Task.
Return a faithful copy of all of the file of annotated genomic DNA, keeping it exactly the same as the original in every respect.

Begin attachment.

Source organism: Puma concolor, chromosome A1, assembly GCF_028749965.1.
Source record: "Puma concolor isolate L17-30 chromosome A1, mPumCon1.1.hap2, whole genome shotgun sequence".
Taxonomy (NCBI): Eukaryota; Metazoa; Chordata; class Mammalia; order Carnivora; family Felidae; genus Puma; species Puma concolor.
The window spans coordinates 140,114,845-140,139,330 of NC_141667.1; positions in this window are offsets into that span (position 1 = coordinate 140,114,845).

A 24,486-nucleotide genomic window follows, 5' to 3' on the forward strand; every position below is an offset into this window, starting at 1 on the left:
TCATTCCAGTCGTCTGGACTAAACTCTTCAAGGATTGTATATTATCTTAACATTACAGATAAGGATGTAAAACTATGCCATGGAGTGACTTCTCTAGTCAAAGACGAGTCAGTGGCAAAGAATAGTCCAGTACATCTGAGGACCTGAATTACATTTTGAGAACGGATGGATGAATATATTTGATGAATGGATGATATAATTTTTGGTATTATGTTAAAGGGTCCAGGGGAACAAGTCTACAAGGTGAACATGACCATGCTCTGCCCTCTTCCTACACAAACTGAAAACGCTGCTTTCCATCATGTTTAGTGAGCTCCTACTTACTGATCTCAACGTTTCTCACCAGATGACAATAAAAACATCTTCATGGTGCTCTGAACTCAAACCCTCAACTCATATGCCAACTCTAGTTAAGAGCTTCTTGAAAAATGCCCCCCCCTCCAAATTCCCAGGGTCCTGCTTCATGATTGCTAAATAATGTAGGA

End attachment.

Source organism: Puma concolor, chromosome A1, assembly GCF_028749965.1.
Source record: "Puma concolor isolate L17-30 chromosome A1, mPumCon1.1.hap2, whole genome shotgun sequence".
Taxonomy (NCBI): Eukaryota; Metazoa; Chordata; class Mammalia; order Carnivora; family Felidae; genus Puma; species Puma concolor.
The window spans coordinates 140,114,845-140,139,330 of NC_141667.1; positions in this window are offsets into that span (position 1 = coordinate 140,114,845).

A 24,486-nucleotide genomic window follows, 5' to 3' on the forward strand; every position below is an offset into this window, starting at 1 on the left:
TCATTCCAGTCGTCTGGACTAAACTCTTCAAGGATTGTATATTATCTTAACATTACAGATAAGGATGTAAAACTATGCCATGGAGTGACTTCTCTAGTCAAAGACGAGTCAGTGGCAAAGAATAGTCCAGTACATCTGAGGACCTGAATTACATTTTGAGAACGGATGGATGAATATATTTGATGAATGGATGATATAATTTTTGGTATTATGTTAAAGGGTCCAGGGGAACAAGTCTACAAGGTGAACATGACCATGCTCTGCCCTCTTCCTACACAAACTGAAAACGCTGCTTTCCATCATGTTTAGTGAGCTCCTACTTACTGATCTCAACGTTTCTCACCAGATGACAATAAAAACATCTTCATGGTGCTCTGAACTCAAACCCTCAACTCATATGCCAACTCTAGTTAAGAGCTTCTTGAAAAATGCCCCCCCCTCCAAATTCCCAGGGTCCTGCTTCATGATTGCTAAATAATGTAGGA